These forward-looking statements are identified by terms and phrases such as "anticipate," "believe," "intend," "estimate," "expect," "continue," "should," "could," "may," "plan," "project," "predict," "will," "potential," "forecast," "target," "guidance," "outlook" and similar expressions. Forward-looking statements involve risks and uncertainties that may cause actual results to be materially different from the results predicted. Factors that could cause actual results to differ materially from those indicated in any forward-looking statement include, but are not limited to: state, federal and foreign legislative and regulatory initiatives, including costs of compliance with existing and future environmental requirements, as well as rulings that affect cost and investment recovery or have an impact on rate structures; the ability to recover eligible costs and earn an adequate return on investment through the regulatory process; the costs of retiring Duke Energy Florida's Crystal River Unit 3 could prove to be more extensive than is currently identified, all costs associated with the retirement Crystal River Unit 3 asset, including replacement power may not be fully recoverable through the regulatory process; the ability to maintain relationships with customers, employees or suppliers post-merger; the ability to successfully integrate the Progress Energy businesses and realize cost savings and any other synergies expected from the merger; the risk that the credit ratings of the combined company or its subsidiaries may be different from what the companies expect; the impact of compliance with material restrictions of conditions related to the Progress Energy merger imposed by regulators could exceed our expectations; costs and effects of legal and administrative proceedings, settlements, investigations and claims; industrial, commercial and residential growth or decline in the respective Duke Energy Registrants' service territories, customer base or customer usage patterns; additional competition in electric markets and continued industry consolidation; political and regulatory uncertainty in other countries in which Duke Energy conducts business; the influence of weather and other natural phenomena on each of the Duke Energy Registrants' operations, including the economic, operational and other effects of storms, hurricanes, droughts and tornadoes; the ability to successfully operate electric generating facilities and deliver electricity to customers; the ability to recover, in a timely manner, if at all, costs associated with future significant weather events through the regulatory process; the impact on the Duke Energy Registrants' facilities and business from a terrorist attack, cyber security threats and other catastrophic events; the inherent risks associated with the operation and potential construction of nuclear facilities, including environmental, health, safety, regulatory and financial risks; the timing and extent of changes in commodity prices, interest rates and foreign currency exchange rates and the ability to recover such costs through the regulatory process, where appropriate; unscheduled generation outages, unusual maintenance or repairs and electric transmission system constraints; the performance of electric generation facilities and of projects undertaken by Duke Energy's non-regulated businesses; the results of financing efforts, including the Duke Energy Registrants' ability to obtain financing on favorable terms, which can be affected by various factors, including the respective Duke Energy Registrants' credit ratings and general economic conditions; declines in the market prices of equity securities and resultant cash funding requirements for Duke Energy's defined benefit pension plans and nuclear decommissioning trust funds; the level of creditworthiness of counterparties to Duke Energy Registrants' transactions; employee workforce factors, including the potential inability to attract and retain key personnel; growth in opportunities for the respective Duke Energy Registrants' business units, including the timing and success of efforts to develop domestic and international power and other projects; construction and development risks associated with the completion of Duke Energy Registrants' capital investment projects in existing and new generation facilities, including risks related to financing, obtaining and complying with terms of permits, meeting construction budgets and schedules, and satisfying operating and environmental performance standards, as well as the ability to recover costs from ratepayers in a timely manner or at all; the subsidiaries ability to pay dividends or distributions to Duke Energy Corporation holding company (the Parent); the effect of accounting pronouncements issued periodically by accounting standard-setting bodies; the impact of potential goodwill impairments; the ability to reinvest retained earnings of foreign subsidiaries or repatriate such earnings on a tax free basis; and the ability to successfully complete future merger, acquisition or divestiture plans.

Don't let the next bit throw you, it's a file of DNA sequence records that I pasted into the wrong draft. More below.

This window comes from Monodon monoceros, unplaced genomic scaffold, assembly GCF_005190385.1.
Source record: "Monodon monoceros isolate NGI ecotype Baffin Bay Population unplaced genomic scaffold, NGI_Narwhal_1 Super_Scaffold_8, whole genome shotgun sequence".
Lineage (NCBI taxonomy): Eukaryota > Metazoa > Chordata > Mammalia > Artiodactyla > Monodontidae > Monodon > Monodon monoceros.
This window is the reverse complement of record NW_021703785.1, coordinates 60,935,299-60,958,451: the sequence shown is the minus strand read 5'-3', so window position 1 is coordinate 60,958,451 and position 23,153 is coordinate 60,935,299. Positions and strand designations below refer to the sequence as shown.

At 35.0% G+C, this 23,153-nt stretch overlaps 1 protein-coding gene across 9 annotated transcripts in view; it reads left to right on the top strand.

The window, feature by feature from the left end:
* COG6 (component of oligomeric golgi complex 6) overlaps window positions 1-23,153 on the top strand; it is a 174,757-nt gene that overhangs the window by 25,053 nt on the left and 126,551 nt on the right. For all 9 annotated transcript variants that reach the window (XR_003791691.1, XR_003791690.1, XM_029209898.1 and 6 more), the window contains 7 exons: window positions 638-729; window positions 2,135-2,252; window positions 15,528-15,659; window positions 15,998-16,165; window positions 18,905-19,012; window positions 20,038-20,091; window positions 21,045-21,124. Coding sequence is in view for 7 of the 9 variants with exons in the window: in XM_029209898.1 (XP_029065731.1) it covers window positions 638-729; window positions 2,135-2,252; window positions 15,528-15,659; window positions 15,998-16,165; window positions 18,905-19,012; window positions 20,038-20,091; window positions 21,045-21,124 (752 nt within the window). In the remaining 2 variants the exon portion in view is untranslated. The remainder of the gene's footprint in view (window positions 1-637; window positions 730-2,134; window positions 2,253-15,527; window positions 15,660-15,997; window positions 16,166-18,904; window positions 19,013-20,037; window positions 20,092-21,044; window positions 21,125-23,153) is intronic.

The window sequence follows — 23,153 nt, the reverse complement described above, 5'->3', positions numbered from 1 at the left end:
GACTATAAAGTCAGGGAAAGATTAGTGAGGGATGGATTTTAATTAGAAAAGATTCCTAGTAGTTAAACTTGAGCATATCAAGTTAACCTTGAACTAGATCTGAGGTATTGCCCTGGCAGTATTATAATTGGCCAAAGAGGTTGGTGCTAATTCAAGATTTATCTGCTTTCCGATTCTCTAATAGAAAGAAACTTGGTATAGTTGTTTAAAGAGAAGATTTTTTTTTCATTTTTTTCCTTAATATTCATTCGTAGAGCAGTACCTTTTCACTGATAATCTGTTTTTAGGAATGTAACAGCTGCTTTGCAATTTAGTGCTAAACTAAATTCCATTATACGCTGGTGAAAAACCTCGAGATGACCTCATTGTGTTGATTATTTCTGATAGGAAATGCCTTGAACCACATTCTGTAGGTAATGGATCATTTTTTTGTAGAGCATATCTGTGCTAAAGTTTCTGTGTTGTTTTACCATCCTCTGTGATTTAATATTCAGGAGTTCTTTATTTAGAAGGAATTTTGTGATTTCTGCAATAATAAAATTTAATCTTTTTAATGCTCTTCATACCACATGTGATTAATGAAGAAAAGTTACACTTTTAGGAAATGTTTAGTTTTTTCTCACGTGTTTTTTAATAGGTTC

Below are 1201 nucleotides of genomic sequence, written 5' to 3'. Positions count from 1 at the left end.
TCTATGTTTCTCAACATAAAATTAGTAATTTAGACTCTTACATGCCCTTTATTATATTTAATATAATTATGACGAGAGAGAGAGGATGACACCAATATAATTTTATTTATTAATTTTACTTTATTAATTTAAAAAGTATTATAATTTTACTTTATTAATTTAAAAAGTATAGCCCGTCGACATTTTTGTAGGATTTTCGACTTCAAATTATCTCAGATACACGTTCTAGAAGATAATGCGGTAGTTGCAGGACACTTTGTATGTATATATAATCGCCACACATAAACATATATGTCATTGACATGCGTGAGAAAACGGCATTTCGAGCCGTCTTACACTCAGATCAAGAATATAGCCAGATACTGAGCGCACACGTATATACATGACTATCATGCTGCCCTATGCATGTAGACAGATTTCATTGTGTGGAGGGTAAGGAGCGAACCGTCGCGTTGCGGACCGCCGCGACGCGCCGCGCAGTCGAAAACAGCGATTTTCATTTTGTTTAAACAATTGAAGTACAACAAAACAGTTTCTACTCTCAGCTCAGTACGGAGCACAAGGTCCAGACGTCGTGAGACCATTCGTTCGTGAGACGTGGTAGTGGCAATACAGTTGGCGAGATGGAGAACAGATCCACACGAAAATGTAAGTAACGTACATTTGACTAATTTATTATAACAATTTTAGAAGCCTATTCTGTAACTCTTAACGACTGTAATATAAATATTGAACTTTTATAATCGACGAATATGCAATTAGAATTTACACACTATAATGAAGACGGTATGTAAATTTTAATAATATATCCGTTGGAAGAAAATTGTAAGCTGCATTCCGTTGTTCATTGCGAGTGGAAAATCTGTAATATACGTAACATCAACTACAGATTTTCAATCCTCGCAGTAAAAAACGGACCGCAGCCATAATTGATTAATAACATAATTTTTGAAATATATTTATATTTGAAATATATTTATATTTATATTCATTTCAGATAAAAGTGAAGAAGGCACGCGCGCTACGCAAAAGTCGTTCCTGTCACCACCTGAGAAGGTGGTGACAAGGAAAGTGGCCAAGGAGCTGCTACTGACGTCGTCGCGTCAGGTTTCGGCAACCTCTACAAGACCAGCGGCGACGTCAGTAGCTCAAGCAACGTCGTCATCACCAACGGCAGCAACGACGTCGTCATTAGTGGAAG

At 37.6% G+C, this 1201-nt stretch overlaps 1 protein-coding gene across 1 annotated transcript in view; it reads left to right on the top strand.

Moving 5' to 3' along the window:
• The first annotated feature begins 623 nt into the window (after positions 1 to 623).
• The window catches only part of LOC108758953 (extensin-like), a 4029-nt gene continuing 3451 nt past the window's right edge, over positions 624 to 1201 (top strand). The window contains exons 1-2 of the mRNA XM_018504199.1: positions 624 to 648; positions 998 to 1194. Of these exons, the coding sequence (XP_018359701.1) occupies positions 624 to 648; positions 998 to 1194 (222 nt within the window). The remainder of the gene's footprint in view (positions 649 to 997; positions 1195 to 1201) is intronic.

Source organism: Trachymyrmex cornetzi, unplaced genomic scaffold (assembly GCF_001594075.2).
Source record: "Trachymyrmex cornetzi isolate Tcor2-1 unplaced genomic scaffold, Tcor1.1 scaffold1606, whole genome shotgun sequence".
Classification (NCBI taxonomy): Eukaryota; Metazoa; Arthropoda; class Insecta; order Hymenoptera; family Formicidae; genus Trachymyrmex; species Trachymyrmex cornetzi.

Additional risks and uncertainties are identified and discussed in Duke Energy's and its subsidiaries' reports filed with the SEC and available at the SEC's website at www.sec.gov. In light of these risks, uncertainties and assumptions, the events described in the forward-looking statements might not occur or might occur to a different extent or at a different time than Duke Energy has described. Duke Energy undertakes no obligation to publicly update or revise any forward-looking statements, whether as a result of new information, future events or otherwise.